Are We Prepared?

Are We Prepared?

Frederick W. Nolting, D.D.S.*:


The Stage Is Set

What a great afternoon. You are at the Mall of America with your family. Your wife is shopping at Nordstrom’s; your daughter and friends are at Macy’s. You have about one hour to browse the shops of your choice while you enjoy that ice cream. You are in front of the QVC store when a horrendous blast shakes the building and knocks you thirty feet down the corridor from where you stood. You are hit with a piece of metal which strikes your arm; a tennis shoe hits your stomach. Your ears are ringing as you raise yourself to a sitting position. Surveying the situation, you see that half of the Mall’s amusement park is gone. There is an irregular hole in the roof of the building. Dust and debris are everywhere. Your damaged ears can still hear the shouts and screams. Where is your family?


In March of 2007, Dr. Greg Poland warned of this type of attack.5 His presentation showed a time line that extended only to the year 2012. He strongly implied that attacks like this are imminent and would likely happen sooner rather than much later. Articles on terrorism and terrorist bombings in law enforcement magazines began appearing.2,3 The American Medical Association National Disaster Life Support Educational Consortium meeting in the Spring of 2008 was held at the Uniformed Services University, Bethesda, Maryland. The sole continuing education topic was “Bombings: Injury Patterns and Care”.1 Sponsored by the American College of Emergency Physicians, the course focused on terrorist tactics, injuries, and medical response.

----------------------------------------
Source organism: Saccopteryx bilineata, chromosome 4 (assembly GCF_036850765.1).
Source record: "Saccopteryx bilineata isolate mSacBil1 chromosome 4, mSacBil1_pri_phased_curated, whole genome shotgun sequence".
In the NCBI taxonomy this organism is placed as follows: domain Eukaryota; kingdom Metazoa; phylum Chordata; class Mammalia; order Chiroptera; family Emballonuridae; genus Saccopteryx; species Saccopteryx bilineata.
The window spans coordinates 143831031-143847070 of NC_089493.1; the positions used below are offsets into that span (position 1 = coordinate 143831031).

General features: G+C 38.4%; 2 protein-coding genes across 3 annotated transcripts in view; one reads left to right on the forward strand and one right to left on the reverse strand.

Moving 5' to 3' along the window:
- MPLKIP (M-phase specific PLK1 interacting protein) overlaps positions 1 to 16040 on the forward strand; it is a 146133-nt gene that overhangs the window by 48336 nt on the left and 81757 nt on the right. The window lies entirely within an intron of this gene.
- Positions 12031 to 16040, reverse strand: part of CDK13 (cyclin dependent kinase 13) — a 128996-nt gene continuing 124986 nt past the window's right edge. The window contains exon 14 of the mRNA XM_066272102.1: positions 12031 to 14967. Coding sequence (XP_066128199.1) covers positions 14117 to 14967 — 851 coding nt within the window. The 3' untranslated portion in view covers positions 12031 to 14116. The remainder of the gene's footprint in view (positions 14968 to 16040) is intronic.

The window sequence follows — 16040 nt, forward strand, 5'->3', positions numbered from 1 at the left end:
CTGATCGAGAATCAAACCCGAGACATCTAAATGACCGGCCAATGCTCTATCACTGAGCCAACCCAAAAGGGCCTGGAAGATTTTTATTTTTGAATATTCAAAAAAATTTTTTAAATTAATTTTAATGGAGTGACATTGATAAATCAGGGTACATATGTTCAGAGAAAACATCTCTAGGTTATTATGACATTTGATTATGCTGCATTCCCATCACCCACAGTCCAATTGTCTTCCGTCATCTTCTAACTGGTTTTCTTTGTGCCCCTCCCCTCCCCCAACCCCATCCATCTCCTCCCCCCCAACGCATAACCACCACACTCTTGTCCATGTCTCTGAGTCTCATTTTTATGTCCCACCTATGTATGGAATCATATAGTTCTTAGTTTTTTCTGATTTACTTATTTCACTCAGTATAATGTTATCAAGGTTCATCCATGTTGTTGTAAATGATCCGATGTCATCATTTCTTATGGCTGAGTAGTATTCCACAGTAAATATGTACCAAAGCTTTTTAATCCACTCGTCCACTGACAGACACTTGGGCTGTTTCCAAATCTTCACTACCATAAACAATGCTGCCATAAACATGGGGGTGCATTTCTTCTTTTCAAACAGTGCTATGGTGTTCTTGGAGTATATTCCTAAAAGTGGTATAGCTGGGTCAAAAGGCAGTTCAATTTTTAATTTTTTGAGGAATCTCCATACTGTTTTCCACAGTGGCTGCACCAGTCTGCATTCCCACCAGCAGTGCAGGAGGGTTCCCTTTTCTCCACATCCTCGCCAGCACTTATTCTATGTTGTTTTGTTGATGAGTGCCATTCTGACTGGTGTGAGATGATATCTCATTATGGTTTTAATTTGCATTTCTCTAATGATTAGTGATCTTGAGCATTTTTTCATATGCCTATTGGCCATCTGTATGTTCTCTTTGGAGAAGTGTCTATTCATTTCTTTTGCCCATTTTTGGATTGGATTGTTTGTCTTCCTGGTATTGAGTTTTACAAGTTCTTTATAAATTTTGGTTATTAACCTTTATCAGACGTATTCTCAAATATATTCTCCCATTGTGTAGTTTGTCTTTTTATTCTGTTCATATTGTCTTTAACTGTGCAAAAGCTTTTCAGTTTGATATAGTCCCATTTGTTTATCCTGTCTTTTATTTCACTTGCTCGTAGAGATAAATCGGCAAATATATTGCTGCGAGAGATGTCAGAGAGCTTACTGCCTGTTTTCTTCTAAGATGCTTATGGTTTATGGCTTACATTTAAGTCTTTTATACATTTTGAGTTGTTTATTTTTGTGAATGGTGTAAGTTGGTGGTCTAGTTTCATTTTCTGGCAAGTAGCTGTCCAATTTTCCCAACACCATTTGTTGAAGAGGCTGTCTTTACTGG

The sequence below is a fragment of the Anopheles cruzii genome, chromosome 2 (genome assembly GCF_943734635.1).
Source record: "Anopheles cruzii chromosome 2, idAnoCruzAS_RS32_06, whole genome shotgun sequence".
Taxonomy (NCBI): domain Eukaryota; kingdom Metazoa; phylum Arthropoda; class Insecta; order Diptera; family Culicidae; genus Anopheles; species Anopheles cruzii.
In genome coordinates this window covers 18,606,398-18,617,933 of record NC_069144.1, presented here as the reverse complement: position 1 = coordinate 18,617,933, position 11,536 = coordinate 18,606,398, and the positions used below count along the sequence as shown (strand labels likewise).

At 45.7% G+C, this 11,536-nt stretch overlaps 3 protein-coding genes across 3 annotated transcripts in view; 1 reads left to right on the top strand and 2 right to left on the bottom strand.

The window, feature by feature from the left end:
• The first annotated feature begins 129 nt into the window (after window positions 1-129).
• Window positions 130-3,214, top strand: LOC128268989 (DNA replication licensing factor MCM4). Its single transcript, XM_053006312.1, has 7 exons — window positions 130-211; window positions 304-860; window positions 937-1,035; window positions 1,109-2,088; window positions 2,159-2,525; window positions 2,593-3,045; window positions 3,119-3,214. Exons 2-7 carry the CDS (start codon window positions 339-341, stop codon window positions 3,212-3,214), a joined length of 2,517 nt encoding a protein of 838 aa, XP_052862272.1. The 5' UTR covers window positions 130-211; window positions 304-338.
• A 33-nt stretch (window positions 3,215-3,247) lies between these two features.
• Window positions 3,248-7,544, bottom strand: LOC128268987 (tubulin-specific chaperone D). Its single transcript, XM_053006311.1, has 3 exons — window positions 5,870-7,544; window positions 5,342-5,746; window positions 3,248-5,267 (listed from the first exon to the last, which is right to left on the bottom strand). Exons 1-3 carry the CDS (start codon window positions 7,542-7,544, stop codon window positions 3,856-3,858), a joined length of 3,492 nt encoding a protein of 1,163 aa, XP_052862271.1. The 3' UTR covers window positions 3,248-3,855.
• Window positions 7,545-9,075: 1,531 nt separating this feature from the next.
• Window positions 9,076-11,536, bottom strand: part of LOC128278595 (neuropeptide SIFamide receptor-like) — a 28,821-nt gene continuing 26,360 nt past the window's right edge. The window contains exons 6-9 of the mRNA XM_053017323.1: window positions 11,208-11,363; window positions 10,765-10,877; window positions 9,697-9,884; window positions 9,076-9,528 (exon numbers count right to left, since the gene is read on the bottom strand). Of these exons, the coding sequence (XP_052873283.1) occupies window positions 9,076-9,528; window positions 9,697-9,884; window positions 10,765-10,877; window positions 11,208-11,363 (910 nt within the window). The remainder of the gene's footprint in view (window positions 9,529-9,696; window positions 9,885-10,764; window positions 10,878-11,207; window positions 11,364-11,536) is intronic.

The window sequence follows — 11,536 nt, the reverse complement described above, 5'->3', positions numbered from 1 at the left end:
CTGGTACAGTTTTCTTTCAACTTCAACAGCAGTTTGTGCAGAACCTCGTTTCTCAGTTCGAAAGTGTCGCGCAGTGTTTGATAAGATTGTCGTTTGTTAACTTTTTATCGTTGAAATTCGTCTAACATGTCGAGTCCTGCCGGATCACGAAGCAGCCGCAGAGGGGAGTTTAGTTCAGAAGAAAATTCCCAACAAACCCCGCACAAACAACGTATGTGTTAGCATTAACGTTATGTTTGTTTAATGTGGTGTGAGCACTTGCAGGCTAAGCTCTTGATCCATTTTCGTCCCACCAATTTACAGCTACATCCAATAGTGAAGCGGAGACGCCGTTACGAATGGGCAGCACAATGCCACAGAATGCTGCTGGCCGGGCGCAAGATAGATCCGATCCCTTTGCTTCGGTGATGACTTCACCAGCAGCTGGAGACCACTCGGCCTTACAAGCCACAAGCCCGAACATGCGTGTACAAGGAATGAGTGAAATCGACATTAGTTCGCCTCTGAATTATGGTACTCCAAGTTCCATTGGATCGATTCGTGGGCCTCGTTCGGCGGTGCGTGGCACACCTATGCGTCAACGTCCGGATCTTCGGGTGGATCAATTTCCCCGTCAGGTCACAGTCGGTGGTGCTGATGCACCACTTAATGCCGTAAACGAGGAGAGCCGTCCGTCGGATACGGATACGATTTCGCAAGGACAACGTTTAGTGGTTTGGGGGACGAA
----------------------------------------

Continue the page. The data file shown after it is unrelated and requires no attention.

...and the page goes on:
Bombing injuries are unique. The types of injuries are much different from most other traumatic injuries. They can be classified into four types.

Primary injuries are unique to high energy explosives and include head injuries, tympanic membrane injuries, abdominal injuries, and blast lung. Each of these injuries is a direct result of the impact of the blast wave and over-pressurization wave hitting body surfaces. The force of the blast decreases with the cube of the distance. For example: If a bomb squad member is next to a one-pound pipe bomb (one foot distance) in full gear, he or she will be killed. At ten feet in full gear, that same person will be knocked over, get up, and walk away.

Secondary injuries result from flying debris, and include head and neck trauma, fractures, and soft tissue injuries.

Tertiary injuries result from being thrown by the blast wind. Skull fractures and bone fractures are examples.

Quaternary injuries are all explosion-related injuries not due to the first three causes, and can include infection, radiation illness, burns, and exacerbation of pre-existing conditions.

Varying circumstances and locations will give higher or lower incidences of serious injuries. Blasts in enclosed areas, as an example, will be more serious than any out in the open. While barriers such as walls and other heavy objects can be of some protection, in the case of a large bomb close to those objects, they can become projectiles themselves.


Motive and Opportunity

The tactics of terrorists continue to evolve. Their methods and skills change with experience and technology. The “good guys” are continually trying to stay ahead of these changes. Examples of tools and technology were demonstrated at a recent visit I made to the Minneapolis Police Department Bomb Squad.4 During my time with them, I was shown the latest equipment and materials for Bomb Squad members to deal with explosive devices. Pictured is a robot that can be sent into buildings, airplanes, and open areas to investigate suspicious packages, remove them from an area, and defuse or detonate bombs. The greatest advantage is obvious: The bomb technician is safely located in a remote location, yet can work to neutralize a threat. As well, computerized radiography is used to great advantage and has nearly totally supplanted film radiography.